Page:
Europe stubs out

Smoking will be banned in all workplaces and closed public areas if new EU
proposals are accepted. But will Greece listen?

By Thrasy Petropoulos

SMOKING will be prohibited in all European workplaces, bars and restaurants within two years if proposed EU measures become law.

A "comprehensive ban" on all public smoking in closed spaces was put forward by Health Commissioner Markos Kyprianou on January 30, along with statistics showing that 80 percent of European citizens would welcome such a move.

Although other less restrictive measures were outlined in the discussion paper on smoke-free environments, to be considered by the European Commission later this year, Kyprianou said: "I would be very happy to see all countries following Ireland's example and once this happens there is also an opportunity to improve and extend the laws even further."

Employees smoke outside the entrance of an office building in the
complex of La Defense, west of Paris, on January 31.
Smoking in public buildings, hospitals, train stations etc
was banned in France on February 1
In 2004, Ireland became the first European country to introduce a nationwide ban on smoking in pubs, restaurants and other enclosed workplaces.

Italy, Malta, Sweden and Scotland have since implemented similar measures and, on February 1, France became the latest EU country to introduce a ban, prohibiting smoking in all offices, shops and schools. Cafes, bars and restaurants will follow by the end of the year. The rest of Britain, Finland, Estonia and Lithuania are set to follow suit.

"Smoke-free policies are very popular among European citizens," Kyprianou said. "A survey found more than 80 percent in favour of a ban on smoking in workplaces and indoor public places. The question is, how we can build on the trend towards smoke-free environments in member states, and what should be the extent of the EU's involvement?

"The fact is that passive smoking does kill. Whoever claims this is not proven is just fooling themselves or others."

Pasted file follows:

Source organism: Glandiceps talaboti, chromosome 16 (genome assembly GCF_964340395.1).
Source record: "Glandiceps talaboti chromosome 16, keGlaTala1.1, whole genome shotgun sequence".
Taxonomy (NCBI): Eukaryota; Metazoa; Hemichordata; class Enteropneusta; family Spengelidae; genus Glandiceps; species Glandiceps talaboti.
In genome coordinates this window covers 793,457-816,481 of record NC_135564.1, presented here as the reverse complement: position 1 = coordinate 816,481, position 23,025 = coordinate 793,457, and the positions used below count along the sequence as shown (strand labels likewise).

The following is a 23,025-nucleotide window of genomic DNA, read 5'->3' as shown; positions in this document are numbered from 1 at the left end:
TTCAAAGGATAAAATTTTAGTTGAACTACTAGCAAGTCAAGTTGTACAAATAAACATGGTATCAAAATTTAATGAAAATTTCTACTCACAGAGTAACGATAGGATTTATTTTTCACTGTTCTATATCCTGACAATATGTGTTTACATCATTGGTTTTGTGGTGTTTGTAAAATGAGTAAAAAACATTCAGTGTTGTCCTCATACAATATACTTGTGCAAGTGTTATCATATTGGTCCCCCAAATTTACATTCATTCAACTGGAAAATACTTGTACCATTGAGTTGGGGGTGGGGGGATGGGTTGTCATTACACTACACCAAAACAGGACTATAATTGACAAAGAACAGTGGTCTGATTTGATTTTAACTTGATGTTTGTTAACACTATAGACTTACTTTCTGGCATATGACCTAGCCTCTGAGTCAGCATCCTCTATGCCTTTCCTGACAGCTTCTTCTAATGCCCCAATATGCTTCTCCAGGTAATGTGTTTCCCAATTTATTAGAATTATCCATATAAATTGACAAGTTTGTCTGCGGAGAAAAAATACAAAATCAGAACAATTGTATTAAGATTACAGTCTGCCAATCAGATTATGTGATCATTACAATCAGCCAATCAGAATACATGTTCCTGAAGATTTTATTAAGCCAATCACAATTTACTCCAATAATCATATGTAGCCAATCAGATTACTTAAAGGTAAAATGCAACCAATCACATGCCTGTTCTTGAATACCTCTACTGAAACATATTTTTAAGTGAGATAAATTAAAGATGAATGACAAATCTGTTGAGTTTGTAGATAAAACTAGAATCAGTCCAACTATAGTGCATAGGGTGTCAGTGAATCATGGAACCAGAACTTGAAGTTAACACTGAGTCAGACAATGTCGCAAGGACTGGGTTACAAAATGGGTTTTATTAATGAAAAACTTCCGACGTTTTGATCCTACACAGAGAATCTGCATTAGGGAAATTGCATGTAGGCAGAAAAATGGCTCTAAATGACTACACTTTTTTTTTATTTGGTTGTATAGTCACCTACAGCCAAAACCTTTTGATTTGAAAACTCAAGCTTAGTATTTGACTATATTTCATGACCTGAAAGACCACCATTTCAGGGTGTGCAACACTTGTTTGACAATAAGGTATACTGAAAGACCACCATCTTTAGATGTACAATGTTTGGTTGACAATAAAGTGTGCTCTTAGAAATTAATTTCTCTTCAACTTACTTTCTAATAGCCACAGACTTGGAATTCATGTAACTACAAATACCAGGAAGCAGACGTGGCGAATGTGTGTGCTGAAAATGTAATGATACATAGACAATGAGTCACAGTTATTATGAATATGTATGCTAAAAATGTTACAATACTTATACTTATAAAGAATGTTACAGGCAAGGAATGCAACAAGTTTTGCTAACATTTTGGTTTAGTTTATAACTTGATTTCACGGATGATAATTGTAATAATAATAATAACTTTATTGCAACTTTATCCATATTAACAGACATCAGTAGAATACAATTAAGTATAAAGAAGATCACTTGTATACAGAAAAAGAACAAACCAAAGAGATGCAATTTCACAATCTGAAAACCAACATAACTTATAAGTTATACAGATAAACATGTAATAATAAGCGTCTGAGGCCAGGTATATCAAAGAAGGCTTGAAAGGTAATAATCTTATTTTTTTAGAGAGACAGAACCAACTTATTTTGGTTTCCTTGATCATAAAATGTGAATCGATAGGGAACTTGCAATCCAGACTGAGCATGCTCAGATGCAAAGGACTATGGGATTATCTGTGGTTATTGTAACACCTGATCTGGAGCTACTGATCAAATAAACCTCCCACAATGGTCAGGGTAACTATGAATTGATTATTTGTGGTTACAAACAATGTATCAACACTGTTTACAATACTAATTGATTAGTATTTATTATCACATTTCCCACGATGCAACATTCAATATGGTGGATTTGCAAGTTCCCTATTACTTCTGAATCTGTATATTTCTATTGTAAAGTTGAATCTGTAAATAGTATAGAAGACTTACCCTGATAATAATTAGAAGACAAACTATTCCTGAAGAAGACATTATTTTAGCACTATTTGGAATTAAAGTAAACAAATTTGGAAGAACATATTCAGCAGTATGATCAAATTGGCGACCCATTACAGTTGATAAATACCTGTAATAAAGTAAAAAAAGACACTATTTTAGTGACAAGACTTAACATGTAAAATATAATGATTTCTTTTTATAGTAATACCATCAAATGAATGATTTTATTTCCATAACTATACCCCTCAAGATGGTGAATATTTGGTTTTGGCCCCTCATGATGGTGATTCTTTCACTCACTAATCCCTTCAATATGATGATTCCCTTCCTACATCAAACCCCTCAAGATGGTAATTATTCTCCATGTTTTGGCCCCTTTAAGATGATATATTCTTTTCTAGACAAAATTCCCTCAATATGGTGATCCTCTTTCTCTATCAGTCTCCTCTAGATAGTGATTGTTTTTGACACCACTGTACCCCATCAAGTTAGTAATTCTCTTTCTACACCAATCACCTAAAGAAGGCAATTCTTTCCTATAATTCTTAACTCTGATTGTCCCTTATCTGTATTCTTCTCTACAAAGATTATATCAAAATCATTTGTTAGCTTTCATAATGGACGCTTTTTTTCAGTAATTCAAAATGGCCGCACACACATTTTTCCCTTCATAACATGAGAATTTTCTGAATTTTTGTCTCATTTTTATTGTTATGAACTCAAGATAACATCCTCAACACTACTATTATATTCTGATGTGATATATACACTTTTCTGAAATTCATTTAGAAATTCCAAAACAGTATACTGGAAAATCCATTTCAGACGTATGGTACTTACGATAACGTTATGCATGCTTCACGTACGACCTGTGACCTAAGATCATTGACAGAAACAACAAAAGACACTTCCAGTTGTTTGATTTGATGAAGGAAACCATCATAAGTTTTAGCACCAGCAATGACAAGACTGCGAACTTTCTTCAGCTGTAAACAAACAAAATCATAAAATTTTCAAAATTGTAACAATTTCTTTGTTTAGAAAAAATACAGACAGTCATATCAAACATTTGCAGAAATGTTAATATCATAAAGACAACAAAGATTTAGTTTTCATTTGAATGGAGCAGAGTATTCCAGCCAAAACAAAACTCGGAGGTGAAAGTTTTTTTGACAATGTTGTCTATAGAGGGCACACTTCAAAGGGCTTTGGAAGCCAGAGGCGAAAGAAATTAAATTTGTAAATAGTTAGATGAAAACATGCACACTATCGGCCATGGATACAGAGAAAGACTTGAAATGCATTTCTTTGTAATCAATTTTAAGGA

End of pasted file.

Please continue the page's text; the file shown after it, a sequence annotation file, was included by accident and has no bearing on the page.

Tobacco-related cancers, heart and respiratory diseases kill 650,000 Europeans every year, including an estimated 19,000 passive smokers, according to EU figures.

Olympian smokers

The burning question, of course, is whether such legislation would be properly implemented in Greece, the heaviest-smoking nation in Europe.

Anti-smoking legislation has existed in Greece since 2002, making it illegal to smoke in public buildings, including post offices and utilities, banks, health clinics, pharmacies and schools. Smoking is also prohibited in taxis and on public transport and the existence of non-smoking areas is mandatory in restaurants and cafes.

The law became stricter two years ago when smoking was restricted in shops, private workplaces and offices, where employees are supposedly only allowed to smoke outdoors or in designated areas. Perhaps not surprisingly, most of these are ignored.

Greeks (47.4 percent of men and 39.6 percent of women, according to the Hellenic Heart Foundation) are the Olympian smokers of Europe.

The country leads the field in European statistics on the daily cigarette intake of regular smokers - 23.2 against the EU average of 14.9.

Nikolaos Houlis, president of the Greek Anti-Smoking Association, is resigned to the belief that new anti-smoking laws will be no more successful than those of the past.

"The smoking rooms in public workplaces and the divisions in restaurants do not exist," he told the Eeleftheros Typos newspaper. "No one dares to take policing responsibility, and for that reason I don't believe that anything can happen."

However, Kyprianou, a former 60-a-day smoker, said that he would push for a "commitment that we will reach a comprehensive ban" within the EU, whatever the "cultural differences".

Four other options were set out for consultation in the discussion paper, including placing fresh pressure on member states to introduce voluntary measures of their own, encouraging better national legislation and a new EU framework setting out clear expectations for action but stopping short of binding laws.

Kyprianou said that smoking "has gone down in all the countries where there has been a ban", an assertion that appears to be contradicted by figures showing that cigarette sales in Italy have increased over the past year despite the ban there being widely observed.

All 27 EU governments, non-governmental organisations, consumers and the tobacco industry will be invited to put forward proposals by May 31 to the commission, which is expected to deliver its final recommendations in early 2008.

However, Kyprianou said that he would not be talking to the tobacco industry during the consultation.

"Why should I?" he said. "I don't see anything that can be achieved by this. They produce products that kill, it's simple."

(Posting date 13 February 2007)

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